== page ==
Wednesday, June 16, 2010

Gordon on Calvin

Among the deluge of Calviniana that appeared in his 500th anniversary year there are a number of biographical studies, of which this by Bruce Gordon (late of St. Andrews and now of Yale) is the most thorough and scholarly. It bears comparison with the work of the Reformation scholar Herman Selderhuis, John Calvin, a Pilgrim’s Life, (Leicester, IVP, 2009), if only because the two books have a similar structure. Each author has chosen to write in shortish sections within each chapter, though Gordon’s sections are longer. But both books give the impression of Calvin through his portrayal in short scenes, rather like videoclips. This style makes the books easy to pick up and put down, and gives their authors freedom to roam from topic to topic as he unfolds the life. Of the two, Selderhuis’s is lighter in tone, and may even make you laugh. Gordon sets out to be more serious, and he is certainly successful in that.

The present-day biographer of Calvin who aims to write for a general educated readership is faced with a dilemma. There is a good deal of drama to Calvin’s life. His career was adventurous, and so an account of it ought to make for a good read. His life even as a theologian, controversialist and bible commentator was lived at such a breakneck speed that by his early fifties he was worn out. (When he wrote about divine providence he advised the Christian to live prudently, to take note of the divinely-appointed connectedness of means and ends. But he resolutely failed to heed that advice himself, at least as regards his own health). But what explains the drama – his flight from France, and then from Geneva, the frequent political turmoil in that city, the quarrels, the swings of temper, his deliberate offensiveness to his opponents? Is there a connecting thread?

Yes there is, but now the biographers’ dilemma surfaces. For what made Calvin tick were ideas that now seem remote and unappealing to the modern sensibility, about divine grace and sin, about who has the right to excommunicate a person from church, or about what exactly goes on in the Lord’s Supper. How could these ideas motivate a life, and lead a sensitive soul, with ambitions to be a reclusive scholar and nothing more, to take centre stage and to run himself into the ground for their sake? For Calvin, certain ideas had consequences, deeply personal consequences. Here at least there is consistency in the man. If the idea of your God is not one that can flit in the brain, then discipleship of such a God cannot be a fitful thing. Knowing this God is full-time work.

Bruce Gordon does a pretty good job, it seems to me, in producing a narrative of Calvin’s life that is intelligible in terms of the impact of his ideas upon his own unique personality. That is, he nearly always provides the reader with sufficient theological and religious background to make what Calvin did and suffered intelligible, and sets his activities in the context of his own conversion, even though the circumstances of that momentous change still remain shadowy, and this fact certainly does not help any biographer. To present such a man in such a way is a considerable and praiseworthy achievement. This is not a theological biography, but it is pretty clearly the biography of a theologian, one of the great doctors of the Church. So Professor Gordon does not simple chronicle events; he tells us, for example, the significance of Calvin’s commentary on Romans, and goes into Calvin’s relations with the various Swiss city churches with great thoroughness. He analyses the reasons for the unevenness of Calvin’s international impact, and goes into the printing and publishing of those works of Calvin’s which were rapidly translated and exported, and on which his reputation came to rest.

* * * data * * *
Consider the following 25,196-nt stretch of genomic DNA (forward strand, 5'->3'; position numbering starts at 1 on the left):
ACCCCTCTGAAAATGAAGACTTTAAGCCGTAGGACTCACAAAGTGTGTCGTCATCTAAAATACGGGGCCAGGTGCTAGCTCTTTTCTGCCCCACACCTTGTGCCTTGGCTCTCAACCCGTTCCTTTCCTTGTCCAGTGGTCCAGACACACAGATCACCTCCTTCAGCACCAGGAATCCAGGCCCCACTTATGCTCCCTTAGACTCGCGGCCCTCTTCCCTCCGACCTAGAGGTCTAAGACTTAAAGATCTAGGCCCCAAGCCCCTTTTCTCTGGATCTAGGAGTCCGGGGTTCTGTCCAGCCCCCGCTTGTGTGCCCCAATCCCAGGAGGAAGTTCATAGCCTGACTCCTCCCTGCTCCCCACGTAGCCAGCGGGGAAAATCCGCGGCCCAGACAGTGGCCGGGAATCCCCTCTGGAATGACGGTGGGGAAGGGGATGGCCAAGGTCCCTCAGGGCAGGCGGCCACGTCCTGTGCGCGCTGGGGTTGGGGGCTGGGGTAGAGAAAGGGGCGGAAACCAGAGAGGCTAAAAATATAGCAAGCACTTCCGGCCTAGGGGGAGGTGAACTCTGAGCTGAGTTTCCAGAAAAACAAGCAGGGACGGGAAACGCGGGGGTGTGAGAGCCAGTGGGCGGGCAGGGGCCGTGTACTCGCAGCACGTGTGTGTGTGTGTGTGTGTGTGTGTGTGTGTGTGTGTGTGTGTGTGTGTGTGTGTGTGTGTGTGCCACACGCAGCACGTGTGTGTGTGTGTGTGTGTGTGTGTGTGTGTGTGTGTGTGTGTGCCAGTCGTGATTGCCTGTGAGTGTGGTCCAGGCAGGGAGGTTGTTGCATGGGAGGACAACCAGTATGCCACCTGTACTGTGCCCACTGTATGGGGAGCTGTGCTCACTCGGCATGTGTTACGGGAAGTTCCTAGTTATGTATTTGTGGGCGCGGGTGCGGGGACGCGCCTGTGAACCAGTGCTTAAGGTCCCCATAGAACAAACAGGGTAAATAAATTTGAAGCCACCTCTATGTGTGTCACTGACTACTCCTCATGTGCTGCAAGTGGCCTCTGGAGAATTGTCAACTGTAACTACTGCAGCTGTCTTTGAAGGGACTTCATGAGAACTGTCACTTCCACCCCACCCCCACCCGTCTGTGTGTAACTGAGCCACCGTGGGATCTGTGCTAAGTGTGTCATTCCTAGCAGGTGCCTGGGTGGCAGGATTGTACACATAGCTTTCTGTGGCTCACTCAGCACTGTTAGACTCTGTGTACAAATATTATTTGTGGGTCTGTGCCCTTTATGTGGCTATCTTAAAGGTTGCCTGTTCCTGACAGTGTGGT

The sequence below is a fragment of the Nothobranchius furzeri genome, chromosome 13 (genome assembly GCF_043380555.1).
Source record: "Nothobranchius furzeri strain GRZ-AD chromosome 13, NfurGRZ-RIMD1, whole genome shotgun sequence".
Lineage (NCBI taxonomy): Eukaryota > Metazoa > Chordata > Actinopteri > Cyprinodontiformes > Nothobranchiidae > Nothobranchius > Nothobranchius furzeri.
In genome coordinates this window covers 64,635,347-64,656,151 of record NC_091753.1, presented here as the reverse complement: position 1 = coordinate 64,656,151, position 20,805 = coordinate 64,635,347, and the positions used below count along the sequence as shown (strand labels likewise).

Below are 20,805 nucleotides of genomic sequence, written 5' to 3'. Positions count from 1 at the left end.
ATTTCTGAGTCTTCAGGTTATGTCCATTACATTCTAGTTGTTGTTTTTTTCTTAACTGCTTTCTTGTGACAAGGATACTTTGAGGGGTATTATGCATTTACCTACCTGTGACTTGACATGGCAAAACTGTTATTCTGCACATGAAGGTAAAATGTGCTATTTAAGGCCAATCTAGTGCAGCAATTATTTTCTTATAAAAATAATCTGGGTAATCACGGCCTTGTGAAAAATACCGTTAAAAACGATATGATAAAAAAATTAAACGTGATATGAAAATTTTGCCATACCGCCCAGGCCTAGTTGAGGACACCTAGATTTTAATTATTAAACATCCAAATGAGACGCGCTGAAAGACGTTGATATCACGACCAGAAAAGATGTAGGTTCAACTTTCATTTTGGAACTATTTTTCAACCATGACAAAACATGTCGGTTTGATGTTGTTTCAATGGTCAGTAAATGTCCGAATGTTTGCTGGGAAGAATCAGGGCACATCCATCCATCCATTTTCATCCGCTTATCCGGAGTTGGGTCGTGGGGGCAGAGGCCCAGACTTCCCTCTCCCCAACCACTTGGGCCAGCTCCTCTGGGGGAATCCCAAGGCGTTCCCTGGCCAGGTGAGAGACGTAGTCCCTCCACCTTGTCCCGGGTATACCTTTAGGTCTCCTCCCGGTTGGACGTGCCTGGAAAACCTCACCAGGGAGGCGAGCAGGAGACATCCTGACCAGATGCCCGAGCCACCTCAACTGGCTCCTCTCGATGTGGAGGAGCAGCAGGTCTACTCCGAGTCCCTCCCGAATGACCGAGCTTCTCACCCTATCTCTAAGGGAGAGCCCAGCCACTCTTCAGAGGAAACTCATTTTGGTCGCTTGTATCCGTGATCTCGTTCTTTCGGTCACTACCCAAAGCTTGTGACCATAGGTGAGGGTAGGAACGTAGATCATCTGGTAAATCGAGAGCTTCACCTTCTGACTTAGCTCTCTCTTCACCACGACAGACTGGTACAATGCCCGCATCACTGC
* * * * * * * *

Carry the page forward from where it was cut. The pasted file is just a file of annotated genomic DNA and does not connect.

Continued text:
A couple of things puzzled me a bit. One is Professor Gordon’s claim, which he makes twice, that Calvin’s early book, Psychopannychia, written in 1534 but finally published (after going the rounds in manuscript to various of his friends) in an altered form in 1542, a work against the Anabaptist doctrines of soul sleep and ‘mortalism’ was in fact aimed at Michael Servetus. (43, 216) The reason for Calvin giving these doctrines priority remains something of a puzzle, but it is hard to believe that he already had Servetus in his sights. Servetus did agree to meet up with Calvin in Paris in 1534, an appointment which Calvin kept but he did not, to Calvin’s annoyance. The author provides no evidence for his claim that Psychopannychia, was ‘partly directed to Servetus and his circle in Paris’, or even for the view that Servetus had such a circle. Bernard Cottret, whose biography of Calvin is a good resource for this kind of thing, does not offer a hint of such a connection.

One place where (understandably perhaps) the author’s concern to provide his reader with theological content, or a theological context, seems to fail him is over Calvin’s controversies with the Lutheran theologian Westphal over the Supper. The author recounts in considerable detail each blow and counter-blow and counter-counter blow of this seemingly interminable debate. But he never tells us what the theological issues were between Calvin and Westphal, or how it came about that Calvin had such an ecstatic view of the significance of the Supper, ecstasy caught by his words from the Institutes quoted at length on page 303. The debates about the Supper were tragic enough, but there were real issues at stake, substantive differences . The author’s reluctance to tell his readers what these are makes it hard for them to judge his opinion that Calvin’s debate with Westphal was a personal defeat for him (249), or even what this means and how it could be identified as such.

Nevertheless, this is an excellent general biography of the Reformer, sympathetic, engaging and informative.